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Posts Tagged ‘Gwon Osang’

“Korean Eye: Fantastic Ordinary” exhibition tours London, Singapore, and Seoul

Posted by artradar on August 10, 2010


KOREAN ARTISTS WESTERN EXPOSURE

The Saatchi Gallery in London once again hosted the popular exhibition “Korean Eye“, which showcases emerging Korean artists to the West. This year the exhibition will travel; in October and November it will travel to Singapore and Seoul with the aim of reaching a wider audience.

“Korean Eye,” founded by curator David Ciclitira, specialises in introducing Korean artists to the international market, giving them recognition outside the Asian region. The first exhibition, “Korean Eye: Moon Generation” in 2009, was extended due to its popularity, reaching 40,000 visitors in two weeks, and ultimately drawing a total 250,000 visitors.

The 2010 exhibition “Korean Eye: Fantastic Ordinary” hosts over thirty works by twelve talented Korean artists with little prior exposure to the Western market. This year the show started off at the Saatchi Gallery in London, and will move to Singapore in October and Seoul in November, to coincide with the G20 Summit.

Bae Joon Sung, 'The Costume of Painter - Drawing of Museum R, J. L. David lie down Dress Inn', 2009, oil and lenticular on canvas, 181.8 x 259.1 cm.

Bae Joon Sung, 'The Costume of Painter - Drawing of Museum R, J. L. David lie down Dress Inn', 2009, oil and lenticular on canvas, 181.8 x 259.1 cm.

The ten artists participating in this years exhibit are: Bae Chan Hyo, Bae Joon Sung, Gwon Osang, Young In Hong, Jeon Joonho, Ji Yong Ho, Kim Dong Yoo, Kim Hyun Soo, Park Eun Young, and Shin Meekyoung. In addition, 2009 Joong Ang Fine Art Prize winner Jeon Chae Gang and Perrier-Jouet nominated artist Lee Rim will join the list of members.

The success of the franchise clearly shows a rise in interest towards Korean art, but may also have something to do with shrewd management. In a 2009 Art Radar interview, “Korean Eye” founder David Ciclitira revealed his views on the future of the art industry and his unique take on the management of art exhibitions, both of which should involve not only collector and auction house input but also government support and bank sponsorship.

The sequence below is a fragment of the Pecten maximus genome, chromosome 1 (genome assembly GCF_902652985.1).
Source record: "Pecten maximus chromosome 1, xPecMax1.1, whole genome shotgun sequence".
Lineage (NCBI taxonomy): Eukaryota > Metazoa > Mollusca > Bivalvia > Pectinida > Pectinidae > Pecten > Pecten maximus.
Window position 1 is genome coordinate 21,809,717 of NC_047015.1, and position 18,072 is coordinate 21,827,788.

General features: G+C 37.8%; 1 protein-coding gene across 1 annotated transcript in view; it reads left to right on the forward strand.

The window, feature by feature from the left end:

What I’ve found interesting in this whole learning process is how unsophisticated the art world is, because when you work in major sports events, there are more dates, so much more research, everything is television linked to media values, and art feels amateur when you look at how they do things, and it’s no small wonder that when they need to raise massive money, they find it quite hard.

“Korean Eye” is funded by Standard Chartered, one of Britain’s largest banks, and features each of its artists along with a catalogue of their work to create an international selling environment for the brand new Korean works. It has opened up a window of awareness for Korean art in the West and suggests a rise in Korean contemporary art sales in future.

Plans for the 2011 and 2012 exhibitions have already been made and involve further expansion. “Korean Eye” will continue at Saatchi Gallery in 2011 and in 2012, and in 2012, plans have been made to expand “Korean Eye” over the entire gallery, where works will be selected and curated by Charles Saatchi and the gallery’s team.

MM/KN

Related Topics: David Ciclitira, gallery shows, Korean artists, venues – London

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Posted in Asia expands, Business of art, David Ciclitira, Gallery shows, Korean, London, Promoting art, Trends | Tagged: , , , , , , , , , , , , , , , , , , , , , , , , , , , , , , , , , , , , , , , , , , , , , , , , , , , | Leave a Comment »

Asian Art Triennial Manchester UK 5 April – 1 June 2008

Posted by artradar on April 6, 2008


INDIA SINGAPORE CHINA KOREA TAIWAN The UK’s first Asian Art Triennial opens 5 April -1 June 2008 and is conceived by Shisha, the UK’s premier international agency for contemporary South Asian crafts and visual arts, in partnership with Castlefield Gallery, Chinese Arts Centre, Cornerhouse, The International 3, Manchester Art Gallery and Manchester Metropolitan University.